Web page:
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What It’s Really Like Out There

Kristin Pelletier

Kristin Pelletier

Central Writer & Editor
Not only is she walking into the rooms of COVID-19 patients to turn them onto their bellies to facilitate easier breathing, but Jenna is also starting a conversation within our community about these harrowing days she and her friends in the medical field are facing. She wants us to know what it's really like out there.

Jenna, a Physical Therapist at Henry Ford Hospital in Detroit, has attended Kensington’s Clinton Twp campus with her family for a few years. She believes her strong faith foundation is helping her in this challenging season of fear and ever-changing job responsibilities. “…I started on the ‘prone team.’ Basically, my team is responsible for turning patients onto their bellies to allow them to breathe easier in the hope of reducing the amount of time needed to be on the breathing machine.”

It takes courage just to walk into the room of a COVID-19 patient, Jenna admits, but she’s been focusing on the phrase from Kensington’s previous series: Hope is not canceledShe’s also been reading Rediscover the Saints by Matthew Kelly, which feels more relevant now than ever, “[This book] provided a wonderful example of how saints are people doing amazing things in God’s name. It gives me motivation to show up to work every day.” 

Jenna is grateful for this opportunity to share her experience, and she’s gathered stories from her sister and friends as well. “Thank you…[it has] been therapeutic for all of us to write about how our daily lives have changed.”  

What if during the most stressful season of your life, you had to avoid all contact with those you love most?

You’ve probably heard stories of medical staff staying away from their families because of the very real danger of spreading COVID-19 to them. Even if it’s becoming somewhat common, it’s a considerable sacrifice for each one of them.

Meredith, a school Speech and Language Pathologist, shares how she and her husband have chosen to live apart because of his residency program in Family Medicine at the University of Michigan. Meredith says that her husband is a hero – her hero – and that he goes to work each day with a brave face despite the deep-down fear.

“As the wife of a family physician resident with a one-year-old, we made the very difficult decision that my son and I should isolate from my husband during this time. My husband is working long hours at the hospital and is most likely getting exposed to COVID-19 regularly…We ultimately decided that it would be best if my son and I moved back home to my parents’ for the time being—with no end date and a lot of unanswered questions.”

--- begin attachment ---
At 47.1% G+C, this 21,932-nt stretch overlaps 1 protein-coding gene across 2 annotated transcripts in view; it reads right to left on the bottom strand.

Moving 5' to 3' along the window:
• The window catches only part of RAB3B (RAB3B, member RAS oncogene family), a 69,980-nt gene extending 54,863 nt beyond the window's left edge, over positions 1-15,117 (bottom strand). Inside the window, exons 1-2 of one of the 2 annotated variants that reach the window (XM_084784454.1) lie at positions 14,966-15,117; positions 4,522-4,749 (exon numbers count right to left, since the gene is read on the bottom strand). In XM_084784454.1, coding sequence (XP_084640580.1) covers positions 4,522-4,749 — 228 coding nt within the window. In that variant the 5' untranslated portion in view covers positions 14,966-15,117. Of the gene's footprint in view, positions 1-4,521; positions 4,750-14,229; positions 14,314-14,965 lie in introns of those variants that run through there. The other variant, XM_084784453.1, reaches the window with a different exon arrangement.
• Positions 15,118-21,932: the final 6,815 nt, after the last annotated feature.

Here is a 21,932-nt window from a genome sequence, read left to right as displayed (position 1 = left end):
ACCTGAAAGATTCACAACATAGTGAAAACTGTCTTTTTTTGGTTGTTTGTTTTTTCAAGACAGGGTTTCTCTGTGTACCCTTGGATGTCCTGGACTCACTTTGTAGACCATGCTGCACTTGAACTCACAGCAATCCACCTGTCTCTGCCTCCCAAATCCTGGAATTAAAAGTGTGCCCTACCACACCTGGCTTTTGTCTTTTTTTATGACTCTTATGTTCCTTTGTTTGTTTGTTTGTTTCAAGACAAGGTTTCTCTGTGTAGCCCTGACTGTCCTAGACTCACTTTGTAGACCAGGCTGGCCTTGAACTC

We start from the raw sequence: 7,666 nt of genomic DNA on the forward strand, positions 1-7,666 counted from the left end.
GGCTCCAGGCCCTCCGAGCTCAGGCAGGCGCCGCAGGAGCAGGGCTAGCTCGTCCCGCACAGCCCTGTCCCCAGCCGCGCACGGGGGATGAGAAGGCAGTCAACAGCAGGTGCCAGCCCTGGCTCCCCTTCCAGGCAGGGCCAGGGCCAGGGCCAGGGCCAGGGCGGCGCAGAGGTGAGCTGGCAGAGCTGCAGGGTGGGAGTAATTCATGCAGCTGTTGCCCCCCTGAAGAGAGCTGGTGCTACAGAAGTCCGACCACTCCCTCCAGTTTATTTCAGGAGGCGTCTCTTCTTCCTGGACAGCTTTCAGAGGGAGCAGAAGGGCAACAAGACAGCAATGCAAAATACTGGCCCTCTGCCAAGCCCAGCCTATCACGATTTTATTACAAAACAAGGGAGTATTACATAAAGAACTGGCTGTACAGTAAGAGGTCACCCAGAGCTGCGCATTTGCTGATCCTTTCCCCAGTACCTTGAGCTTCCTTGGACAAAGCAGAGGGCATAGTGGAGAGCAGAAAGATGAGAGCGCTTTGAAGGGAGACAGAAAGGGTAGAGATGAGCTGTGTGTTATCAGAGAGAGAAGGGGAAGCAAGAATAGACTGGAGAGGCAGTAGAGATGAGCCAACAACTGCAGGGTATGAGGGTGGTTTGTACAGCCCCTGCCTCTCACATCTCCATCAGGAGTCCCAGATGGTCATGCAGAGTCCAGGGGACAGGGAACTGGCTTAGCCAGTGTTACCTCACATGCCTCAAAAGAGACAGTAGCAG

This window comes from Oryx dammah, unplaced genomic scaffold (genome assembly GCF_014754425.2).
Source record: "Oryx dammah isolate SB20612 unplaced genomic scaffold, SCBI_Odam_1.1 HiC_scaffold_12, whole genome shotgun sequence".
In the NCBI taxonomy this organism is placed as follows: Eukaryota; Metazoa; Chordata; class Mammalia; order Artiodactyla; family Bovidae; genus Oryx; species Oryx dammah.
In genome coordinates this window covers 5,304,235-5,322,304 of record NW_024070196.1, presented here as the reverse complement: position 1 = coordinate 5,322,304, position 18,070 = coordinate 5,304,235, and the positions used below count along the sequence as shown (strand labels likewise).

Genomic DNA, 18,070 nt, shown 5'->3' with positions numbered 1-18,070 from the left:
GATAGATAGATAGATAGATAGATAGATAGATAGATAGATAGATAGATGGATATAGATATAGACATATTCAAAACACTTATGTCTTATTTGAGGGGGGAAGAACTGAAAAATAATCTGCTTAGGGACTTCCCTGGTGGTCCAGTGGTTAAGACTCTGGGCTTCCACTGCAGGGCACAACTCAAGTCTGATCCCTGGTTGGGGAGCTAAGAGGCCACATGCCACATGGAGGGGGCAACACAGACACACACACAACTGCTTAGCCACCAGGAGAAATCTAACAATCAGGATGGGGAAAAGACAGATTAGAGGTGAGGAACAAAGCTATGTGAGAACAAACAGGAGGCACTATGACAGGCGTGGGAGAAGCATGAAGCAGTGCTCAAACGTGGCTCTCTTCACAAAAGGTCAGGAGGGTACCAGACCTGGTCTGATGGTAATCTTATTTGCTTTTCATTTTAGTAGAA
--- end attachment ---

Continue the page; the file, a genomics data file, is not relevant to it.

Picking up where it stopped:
Meredith believes that God has been very present to her family during this time. “Every night when I put my one-year-old to bed, I sing “I See the Moon” to him. It tells how God is always with us during difficult times and He always loves us. We know God is with us and God will protect us…”

“We did not sign up for this…We did not sign up to be army nurses. We signed up to help people with adequate supplies and protection. YET, we still show up…” says Kristjiana.

Kristjiana, a friend of Jenna’s, is a Registered Nurse in a COVID+ Medical Intensive Care Unit working the frontlines of this pandemic. She shares openly about the range of emotions that surface as she fights this battle of a different kind.

“Every day, it takes me at least five minutes to enter a patient’s room. I have to plan carefully to ensure I do everything I have to do for the patient. I feel guilty because I don’t want my patients to be lonely. I feel guilty because every time I enter, I risk exposing myself, my coworkers, everyone we interact with. I feel scared and paranoid every day. I get in my head about my mask not being on right and contracting the virus. I have nightmares about becoming sick. I wake up in a panic at night. My face and head hurt from the tight masks and face shield. My heart hurts because families can’t see their loved ones in such vulnerable moments. My heart hurts for myself because I can’t hug my coworkers…”

Kristjana explains that even new diseases are usually treated similarly – within a known framework of processes and tools. “[Usually] we know the enemy,” she says, but now they’re not so sure and “it’s scary not knowing.” Nurses receive several emails a day with updates on new processes, and PPE has been limited.